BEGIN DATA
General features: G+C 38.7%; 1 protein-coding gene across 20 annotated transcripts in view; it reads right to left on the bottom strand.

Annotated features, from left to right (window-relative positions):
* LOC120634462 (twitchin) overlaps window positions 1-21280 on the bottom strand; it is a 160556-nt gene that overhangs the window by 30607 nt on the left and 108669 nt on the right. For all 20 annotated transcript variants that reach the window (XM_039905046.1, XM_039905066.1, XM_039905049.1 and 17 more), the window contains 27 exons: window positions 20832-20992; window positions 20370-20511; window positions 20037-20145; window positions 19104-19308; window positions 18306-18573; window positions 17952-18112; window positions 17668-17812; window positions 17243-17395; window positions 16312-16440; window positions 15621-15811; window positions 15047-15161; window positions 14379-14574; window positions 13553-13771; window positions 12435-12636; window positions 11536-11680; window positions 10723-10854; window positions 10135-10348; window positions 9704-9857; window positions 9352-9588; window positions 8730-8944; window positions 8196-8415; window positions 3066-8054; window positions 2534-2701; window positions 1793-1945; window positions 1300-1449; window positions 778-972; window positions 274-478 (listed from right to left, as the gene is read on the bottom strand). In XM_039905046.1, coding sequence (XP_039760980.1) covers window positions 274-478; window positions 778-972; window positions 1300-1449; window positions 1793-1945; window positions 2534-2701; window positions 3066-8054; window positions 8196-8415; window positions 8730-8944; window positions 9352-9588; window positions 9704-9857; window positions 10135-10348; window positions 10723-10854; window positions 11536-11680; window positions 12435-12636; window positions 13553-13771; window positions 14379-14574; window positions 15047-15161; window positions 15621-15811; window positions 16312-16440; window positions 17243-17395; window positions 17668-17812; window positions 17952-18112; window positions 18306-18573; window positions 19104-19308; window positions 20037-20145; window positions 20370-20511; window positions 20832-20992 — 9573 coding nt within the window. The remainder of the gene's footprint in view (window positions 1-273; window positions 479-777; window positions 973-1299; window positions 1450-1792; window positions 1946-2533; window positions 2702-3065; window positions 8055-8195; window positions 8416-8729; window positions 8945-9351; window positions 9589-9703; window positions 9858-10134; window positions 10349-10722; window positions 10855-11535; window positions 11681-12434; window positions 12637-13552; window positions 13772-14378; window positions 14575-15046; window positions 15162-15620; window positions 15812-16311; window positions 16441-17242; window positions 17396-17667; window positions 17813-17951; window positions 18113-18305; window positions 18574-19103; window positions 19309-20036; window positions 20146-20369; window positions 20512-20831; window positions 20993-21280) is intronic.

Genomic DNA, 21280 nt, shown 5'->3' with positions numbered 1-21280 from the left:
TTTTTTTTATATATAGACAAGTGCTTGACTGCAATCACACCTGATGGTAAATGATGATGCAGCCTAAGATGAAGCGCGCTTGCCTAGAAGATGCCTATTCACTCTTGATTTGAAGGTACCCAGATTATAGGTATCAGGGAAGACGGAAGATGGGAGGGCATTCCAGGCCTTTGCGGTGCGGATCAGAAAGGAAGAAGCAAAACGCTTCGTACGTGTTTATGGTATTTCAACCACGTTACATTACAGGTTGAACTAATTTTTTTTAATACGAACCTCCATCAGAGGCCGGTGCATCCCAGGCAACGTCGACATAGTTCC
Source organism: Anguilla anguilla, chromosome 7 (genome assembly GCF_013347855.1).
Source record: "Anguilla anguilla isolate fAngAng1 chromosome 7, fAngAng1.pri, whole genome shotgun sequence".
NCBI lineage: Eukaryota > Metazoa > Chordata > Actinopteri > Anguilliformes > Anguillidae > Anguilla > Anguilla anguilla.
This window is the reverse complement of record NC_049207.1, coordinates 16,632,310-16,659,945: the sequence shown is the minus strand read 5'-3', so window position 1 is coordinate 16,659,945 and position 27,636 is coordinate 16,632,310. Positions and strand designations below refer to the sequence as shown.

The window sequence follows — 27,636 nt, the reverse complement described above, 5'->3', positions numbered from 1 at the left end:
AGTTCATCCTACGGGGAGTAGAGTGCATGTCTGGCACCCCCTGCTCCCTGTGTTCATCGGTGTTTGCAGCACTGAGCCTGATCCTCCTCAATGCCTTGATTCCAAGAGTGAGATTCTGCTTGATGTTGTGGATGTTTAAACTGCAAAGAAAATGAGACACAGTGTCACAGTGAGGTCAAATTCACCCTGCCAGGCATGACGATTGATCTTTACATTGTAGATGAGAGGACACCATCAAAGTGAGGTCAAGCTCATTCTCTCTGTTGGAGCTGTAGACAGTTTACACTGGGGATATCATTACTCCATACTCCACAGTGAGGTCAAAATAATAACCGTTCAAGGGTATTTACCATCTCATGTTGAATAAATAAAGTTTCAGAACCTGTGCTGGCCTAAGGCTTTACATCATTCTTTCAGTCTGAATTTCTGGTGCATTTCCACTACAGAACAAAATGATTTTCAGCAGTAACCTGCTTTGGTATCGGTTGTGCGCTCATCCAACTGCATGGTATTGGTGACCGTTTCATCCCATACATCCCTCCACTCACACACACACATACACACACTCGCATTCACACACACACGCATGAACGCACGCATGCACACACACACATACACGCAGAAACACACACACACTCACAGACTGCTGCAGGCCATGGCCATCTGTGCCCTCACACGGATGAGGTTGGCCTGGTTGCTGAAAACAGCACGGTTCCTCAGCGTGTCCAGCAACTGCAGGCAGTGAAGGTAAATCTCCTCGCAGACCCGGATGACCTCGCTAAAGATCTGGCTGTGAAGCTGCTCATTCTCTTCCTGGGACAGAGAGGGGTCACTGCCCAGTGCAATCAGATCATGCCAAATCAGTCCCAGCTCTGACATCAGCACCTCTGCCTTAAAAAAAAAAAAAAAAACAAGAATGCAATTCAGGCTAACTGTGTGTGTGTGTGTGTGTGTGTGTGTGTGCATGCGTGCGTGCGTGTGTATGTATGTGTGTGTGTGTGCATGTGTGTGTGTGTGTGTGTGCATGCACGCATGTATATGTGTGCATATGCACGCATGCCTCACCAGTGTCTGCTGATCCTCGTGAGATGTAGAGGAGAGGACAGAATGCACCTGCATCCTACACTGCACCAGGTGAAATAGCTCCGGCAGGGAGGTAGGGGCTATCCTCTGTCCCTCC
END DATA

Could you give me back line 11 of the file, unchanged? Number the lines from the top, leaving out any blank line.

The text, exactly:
AGTTCATCCTACGGGGAGTAGAGTGCATGTCTGGCACCCCCTGCTCCCTGTGTTCATCGGTGTTTGCAGCACTGAGCCTGATCCTCCTCAATGCCTTGATTCCAAGAGTGAGATTCTGCTTGATGTTGTGGATGTTTAAACTGCAAAGAAAATGAGACACAGTGTCACAGTGAGGTCAAATTCACCCTGCCAGGCATGACGATTGATCTTTACATTGTAGATGAGAGGACACCATCAAAGTGAGGTCAAGCTCATTCTCTCTGTTGGAGCTGTAGACAGTTTACACTGGGGATATCATTACTCCATACTCCACAGTGAGGTCAAAATAATAACCGTTCAAGGGTATTTACCATCTCATGTTGAATAAATAAAGTTTCAGAACCTGTGCTGGCCTAAGGCTTTACATCATTCTTTCAGTCTGAATTTCTGGTGCATTTCCACTACAGAACAAAATGATTTTCAGCAGTAACCTGCTTTGGTATCGGTTGTGCGCTCATCCAACTGCATGGTATTGGTGACCGTTTCATCCCATACATCCCTCCACTCACACACACACATACACACACTCGCATTCACACACACACGCATGAACGCACGCATGCACACACACACATACACGCAGAAACACACACACACTCACAGACTGCTGCAGGCCATGGCCATCTGTGCCCTCACACGGATGAGGTTGGCCTGGTTGCTGAAAACAGCACGGTTCCTCAGCGTGTCCAGCAACTGCAGGCAGTGAAGGTAAATCTCCTCGCAGACCCGGATGACCTCGCTAAAGATCTGGCTGTGAAGCTGCTCATTCTCTTCCTGGGACAGAGAGGGGTCACTGCCCAGTGCAATCAGATCATGCCAAATCAGTCCCAGCTCTGACATCAGCACCTCTGCCTTAAAAAAAAAAAAAAAAACAAGAATGCAATTCAGGCTAACTGTGTGTGTGTGTGTGTGTGTGTGTGTGTGCATGCGTGCGTGCGTGTGTATGTATGTGTGTGTGTGTGCATGTGTGTGTGTGTGTGTGTGCATGCACGCATGTATATGTGTGCATATGCACGCATGCCTCACCAGTGTCTGCTGATCCTCGTGAGATGTAGAGGAGAGGACAGAATGCACCTGCATCCTACACTGCACCAGGTGAAATAGCTCCGGCAGGGAGGTAGGGGCTATCCTCTGTCCCTCC